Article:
Five Ways to Fight the Workplace Divide And Gender Discrimination

financial equality gender equality

Whether you’re reading about the countless stories of sexual harassment in Hollywood, researching the wage gap or simply talking to your favourite female, it’s obvious women still suffer in the workplace. According to The Telegraph 1 in 5 women have been sexually harassed in the workplace. The Guardian say there’s still a 9.1% gap between what male and female workers earn.

So how can women fight against this ever-present workplace divide, or what’s often called gender discrimination?

Demand what you’re owed

Fight the wage gap and ensure you get paid what you deserve. Sonya Rhodes claims, “Women undersell themselves, and people undersell women.” For this reason, it’s important women challenge workplace expectations and settle for nothing less than fair.

Otegha Uwagba suggests women should ask for 20 per cent more than they’d “instinctively judge to be fair” when it comes to money. This way a fair amount should be reached; an amount that could even turn out to be “more than you thought.” Uwagba highlights that women expect less. In asking and campaigning for more, the workplace divide could lessen.

As soon as men realise women insist they are to be taken seriously, women can’t be ignored for much longer.

Be unapologetic

It’s crucial that women in the workplace are unapologetic. Modesty should take a backseat while women navigate the workplace unapologetically. How can women do this?

  • Promote their ideas- and frequently too!
  • Put themselves forward for promotions.
  • Put themselves forward for leading important projects.
  • Make suggestions for company improvements.
  • Make complaints about inappropriate behaviour.

Blow your own trumpet

Huffington Post consider “blowing your own trumpet” as a form of self-promotion. Huffington Post explain that if you don’t do it, how will people hear about you? If you don’t boast about your talents, other people won’t either. It’s particularly important to blow your own trumpet in the workplace. It’s your work so take ownership of it!

Maybe shouting about your achievements will get you that project you want to work on or that promotion you’ve been after. The more women sing their own praises, the more likely they’ll be listened to. Women should be proud of their achievements, shout above the noise, and make certain they’re heard.

Choose confidence

Historically, men are praised for being confident and assertive; a confident and assertive woman, however, is likely to be heavily criticised. It’s important to radiate confidence in the workplace, whether you’re naturally confident or not. Fake it until you make it!

self confidence

Women are a force to be reckoned with. Allie Halter encourages women to feel confident in their work; women “work just as hard as our male colleagues and can handle the same challenges they can.” If women stop questioning their abilities and instead depict their inner confidence, women can breakdown the workplace divide.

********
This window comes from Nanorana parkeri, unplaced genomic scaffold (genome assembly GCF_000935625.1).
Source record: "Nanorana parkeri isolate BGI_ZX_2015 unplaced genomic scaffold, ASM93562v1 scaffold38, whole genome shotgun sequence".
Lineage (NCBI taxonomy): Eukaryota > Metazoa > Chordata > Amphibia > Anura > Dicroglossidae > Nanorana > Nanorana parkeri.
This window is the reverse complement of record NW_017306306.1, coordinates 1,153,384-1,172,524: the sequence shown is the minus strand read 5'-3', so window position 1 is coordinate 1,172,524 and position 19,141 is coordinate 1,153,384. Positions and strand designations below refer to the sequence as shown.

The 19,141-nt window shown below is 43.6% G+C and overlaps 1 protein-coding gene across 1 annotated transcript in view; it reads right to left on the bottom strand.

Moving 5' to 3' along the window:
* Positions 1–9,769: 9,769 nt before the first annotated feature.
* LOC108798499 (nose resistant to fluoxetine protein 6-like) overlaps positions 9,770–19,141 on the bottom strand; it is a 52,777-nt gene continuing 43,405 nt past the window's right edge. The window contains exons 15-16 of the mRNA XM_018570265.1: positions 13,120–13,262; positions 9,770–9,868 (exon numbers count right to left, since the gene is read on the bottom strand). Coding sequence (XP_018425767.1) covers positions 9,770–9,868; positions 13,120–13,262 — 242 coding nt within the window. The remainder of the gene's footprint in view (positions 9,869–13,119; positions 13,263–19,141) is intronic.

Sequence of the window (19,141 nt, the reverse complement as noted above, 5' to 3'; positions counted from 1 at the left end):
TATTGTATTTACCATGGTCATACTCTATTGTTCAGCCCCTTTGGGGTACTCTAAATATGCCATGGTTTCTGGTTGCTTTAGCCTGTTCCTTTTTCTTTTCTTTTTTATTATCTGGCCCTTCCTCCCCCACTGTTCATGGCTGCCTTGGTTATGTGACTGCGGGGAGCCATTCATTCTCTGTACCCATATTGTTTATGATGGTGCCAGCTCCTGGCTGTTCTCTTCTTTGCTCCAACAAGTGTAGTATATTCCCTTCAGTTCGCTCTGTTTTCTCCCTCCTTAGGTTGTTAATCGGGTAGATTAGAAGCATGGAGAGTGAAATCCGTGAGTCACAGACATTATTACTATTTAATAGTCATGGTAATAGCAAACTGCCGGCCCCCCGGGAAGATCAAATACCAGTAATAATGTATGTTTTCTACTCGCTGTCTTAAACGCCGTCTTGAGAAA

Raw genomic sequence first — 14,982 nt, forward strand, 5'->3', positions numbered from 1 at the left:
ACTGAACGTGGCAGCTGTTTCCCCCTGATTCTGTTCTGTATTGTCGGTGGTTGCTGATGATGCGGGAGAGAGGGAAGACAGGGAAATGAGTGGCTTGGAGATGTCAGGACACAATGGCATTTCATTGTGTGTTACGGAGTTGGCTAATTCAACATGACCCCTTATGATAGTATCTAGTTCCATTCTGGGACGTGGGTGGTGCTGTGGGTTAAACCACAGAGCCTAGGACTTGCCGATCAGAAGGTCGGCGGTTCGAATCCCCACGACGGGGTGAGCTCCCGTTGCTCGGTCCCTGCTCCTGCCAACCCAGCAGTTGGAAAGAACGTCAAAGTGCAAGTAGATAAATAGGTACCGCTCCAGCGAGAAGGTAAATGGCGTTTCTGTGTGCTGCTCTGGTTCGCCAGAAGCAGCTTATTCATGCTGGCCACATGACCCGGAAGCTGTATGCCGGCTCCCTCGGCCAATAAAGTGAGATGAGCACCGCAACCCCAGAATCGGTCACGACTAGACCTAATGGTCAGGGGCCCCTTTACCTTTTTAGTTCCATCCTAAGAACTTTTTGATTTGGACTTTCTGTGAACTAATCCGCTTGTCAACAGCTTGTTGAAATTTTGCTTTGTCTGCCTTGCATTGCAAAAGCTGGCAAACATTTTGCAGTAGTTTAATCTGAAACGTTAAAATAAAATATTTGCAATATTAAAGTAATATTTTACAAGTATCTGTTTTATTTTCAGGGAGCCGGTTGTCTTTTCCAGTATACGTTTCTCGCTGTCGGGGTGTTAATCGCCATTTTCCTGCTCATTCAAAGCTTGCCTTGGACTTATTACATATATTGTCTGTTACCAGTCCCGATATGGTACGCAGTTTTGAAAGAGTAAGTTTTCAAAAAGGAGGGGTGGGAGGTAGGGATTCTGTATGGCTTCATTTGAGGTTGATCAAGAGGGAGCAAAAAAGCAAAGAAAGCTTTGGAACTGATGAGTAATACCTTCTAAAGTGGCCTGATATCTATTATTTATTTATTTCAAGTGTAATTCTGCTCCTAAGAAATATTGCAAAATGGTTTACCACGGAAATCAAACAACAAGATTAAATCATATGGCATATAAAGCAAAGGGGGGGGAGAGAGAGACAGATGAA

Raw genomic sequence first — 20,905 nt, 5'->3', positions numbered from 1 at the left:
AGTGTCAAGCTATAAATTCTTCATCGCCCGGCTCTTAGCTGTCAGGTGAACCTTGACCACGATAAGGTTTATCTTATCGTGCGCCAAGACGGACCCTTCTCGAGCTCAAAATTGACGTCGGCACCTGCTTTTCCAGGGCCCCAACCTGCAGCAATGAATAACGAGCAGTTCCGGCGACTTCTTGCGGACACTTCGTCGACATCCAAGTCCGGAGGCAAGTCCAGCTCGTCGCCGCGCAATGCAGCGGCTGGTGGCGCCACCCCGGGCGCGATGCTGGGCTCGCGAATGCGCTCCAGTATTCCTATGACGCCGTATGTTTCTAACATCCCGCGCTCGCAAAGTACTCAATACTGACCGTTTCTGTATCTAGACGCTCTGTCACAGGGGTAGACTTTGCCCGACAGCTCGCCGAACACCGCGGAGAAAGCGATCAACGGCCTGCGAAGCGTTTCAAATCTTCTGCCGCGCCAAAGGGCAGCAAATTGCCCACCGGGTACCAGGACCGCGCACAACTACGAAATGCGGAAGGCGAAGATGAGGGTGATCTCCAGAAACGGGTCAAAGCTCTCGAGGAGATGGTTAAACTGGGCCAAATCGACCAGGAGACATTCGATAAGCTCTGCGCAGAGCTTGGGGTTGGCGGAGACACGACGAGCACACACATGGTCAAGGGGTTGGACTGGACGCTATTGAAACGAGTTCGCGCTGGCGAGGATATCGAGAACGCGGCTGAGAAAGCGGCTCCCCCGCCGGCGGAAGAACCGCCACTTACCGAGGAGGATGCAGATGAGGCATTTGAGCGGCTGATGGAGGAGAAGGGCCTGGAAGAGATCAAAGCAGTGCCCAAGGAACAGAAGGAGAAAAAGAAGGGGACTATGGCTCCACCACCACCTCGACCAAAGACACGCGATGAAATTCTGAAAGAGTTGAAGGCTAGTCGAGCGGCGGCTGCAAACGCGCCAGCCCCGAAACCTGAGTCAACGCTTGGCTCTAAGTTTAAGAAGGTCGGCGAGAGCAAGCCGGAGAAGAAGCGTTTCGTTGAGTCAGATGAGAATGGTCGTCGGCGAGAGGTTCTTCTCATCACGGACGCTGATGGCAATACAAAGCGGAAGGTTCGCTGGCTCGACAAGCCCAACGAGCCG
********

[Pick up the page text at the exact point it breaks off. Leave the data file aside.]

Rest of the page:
Tackle sexual harassment

It’s easy to sweep questionable comments or behaviour under the carpet. It can even feel impossible to report sexual harassment in the workplace. The Equality and Human Rights Commission explain that “employers are responsible for ensuring that employees do not face harassment in their workplace.” If your workplace doesn’t hold sexual harassment accountable, suggest there should be a safe place for all employees to voice their concerns. In choosing to report unwanted behaviour, women can confront the workplace divide.

It’s now generally accepted that the workplace doesn’t welcome sexism. That doesn’t mean it’s not still prominent. Sexism even exists in offhand comments and lazy jokes. It’s important not to shrug off casual sexism and, to instead, call it out. Jessica Bennett explains that “recognising sexism is harder than it once was.” It can even be disguised as “friendly.” Even so, you need to question even the seemingly “innocent” comments and put sexism in its place.

Maybe you’re told you’re “too aggressive” even though your male counterpart is respected for presenting points in the exact same way you do. Maybe your boss has overstepped a line they should never even have come close to. It’s certainly Time’s Up for sexual harassment. It’s important to ensure it’s eliminated in the workplace.

It is crucial that women keep fighting against workplace struggles. Women are not yet equal in the working world and the workplace is still hostile towards their presence. There’s still an unspoken─and sometimes spoken─divide between men and women. It’s about time the workplace welcomes women with open arms.

Kathryn Terry writes for Inspiring Interns, which specialises in finding candidates their perfect internship. To browse our graduate jobs London listings, visit our website.

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